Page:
NSW playing gesture politics on housing

The NSW Government should stop slugging homebuyers with the nation’s highest taxes and charges and take practical actions to improve housing affordability rather than engaging in another round of the ‘blame game’, according to the Property Council of Australia.

The Property Council's Chief of Policy and Housing Glenn Byres said housing affordability was the worst in NSW and the Baird Government should take responsibility for it, rather than blaming others.

“NSW is playing gesture politics to distract attention from its own failures and excessive taxes on homebuyers,” Mr Byres said.

“The mix of taxes and charges built into the cost of purchasing new homes in Sydney adds over $100,000 to the burden facing homebuyers.

“If Rob Stokes was serious about affordability, he could walk down the corridor, tap on the door of Mike Baird and Gladys Berejiklian and tell them to abolish stamp duty.

"The average homebuyer in Sydney is gouged for more than $40,000 on a purchase – and NSW has doubled its stamp duty revenue from $4 billion to $8 billion in the last five years.

“NSW also has the highest infrastructure taxes and charges in the nation, which are baked into the cost of new housing and add tens of thousands of dollars to the cost facing homebuyers.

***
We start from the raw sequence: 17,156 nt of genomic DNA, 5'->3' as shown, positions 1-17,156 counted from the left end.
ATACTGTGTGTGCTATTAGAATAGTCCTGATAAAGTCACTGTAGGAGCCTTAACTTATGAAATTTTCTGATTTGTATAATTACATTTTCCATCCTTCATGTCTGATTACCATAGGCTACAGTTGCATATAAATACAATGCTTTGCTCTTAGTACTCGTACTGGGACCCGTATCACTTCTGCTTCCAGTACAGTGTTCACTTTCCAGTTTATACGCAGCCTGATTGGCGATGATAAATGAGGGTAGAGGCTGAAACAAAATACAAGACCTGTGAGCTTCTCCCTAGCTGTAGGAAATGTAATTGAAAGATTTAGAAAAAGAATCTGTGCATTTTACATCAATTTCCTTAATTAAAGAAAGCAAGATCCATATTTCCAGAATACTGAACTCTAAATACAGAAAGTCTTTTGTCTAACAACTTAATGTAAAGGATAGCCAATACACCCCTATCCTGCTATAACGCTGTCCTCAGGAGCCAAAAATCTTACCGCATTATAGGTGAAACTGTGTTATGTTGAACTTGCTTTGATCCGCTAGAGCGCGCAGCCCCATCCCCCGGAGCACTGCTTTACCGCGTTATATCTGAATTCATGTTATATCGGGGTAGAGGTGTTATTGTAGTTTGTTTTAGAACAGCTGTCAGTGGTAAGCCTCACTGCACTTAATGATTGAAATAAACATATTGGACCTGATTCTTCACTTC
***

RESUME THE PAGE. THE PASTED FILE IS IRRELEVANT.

“They add to the woes by running the worst planning system in the country which adds time, cost and red tape to new projects – which is where Rob Stokes should focus his time.

"And NSW keeps adding to the problem via extra infrastructure charges, value capture and new taxes on long-standing Australian home builders with foreign capital on their corporate balance sheet.

“NSW is doing a lot to drive the economy, but shouldn’t kid itself on how far there is to go in fixing its own planning and tax system.

“Here are the facts on negative gearing. Even supporters of change can only point to a difference of between 0.2-0.5 percent in house prices – hardly the sea change we need in the affordability debate.

“Over 70 percent of people who use negative gearing own one investment property, and another 18 percent only own two.

“And more than two-thirds of people who use negative gearing have taxable incomes below $80,000 per year, including teachers, nurses and clerical workers.”

Media contact:  Glenn Byres |  E [email protected]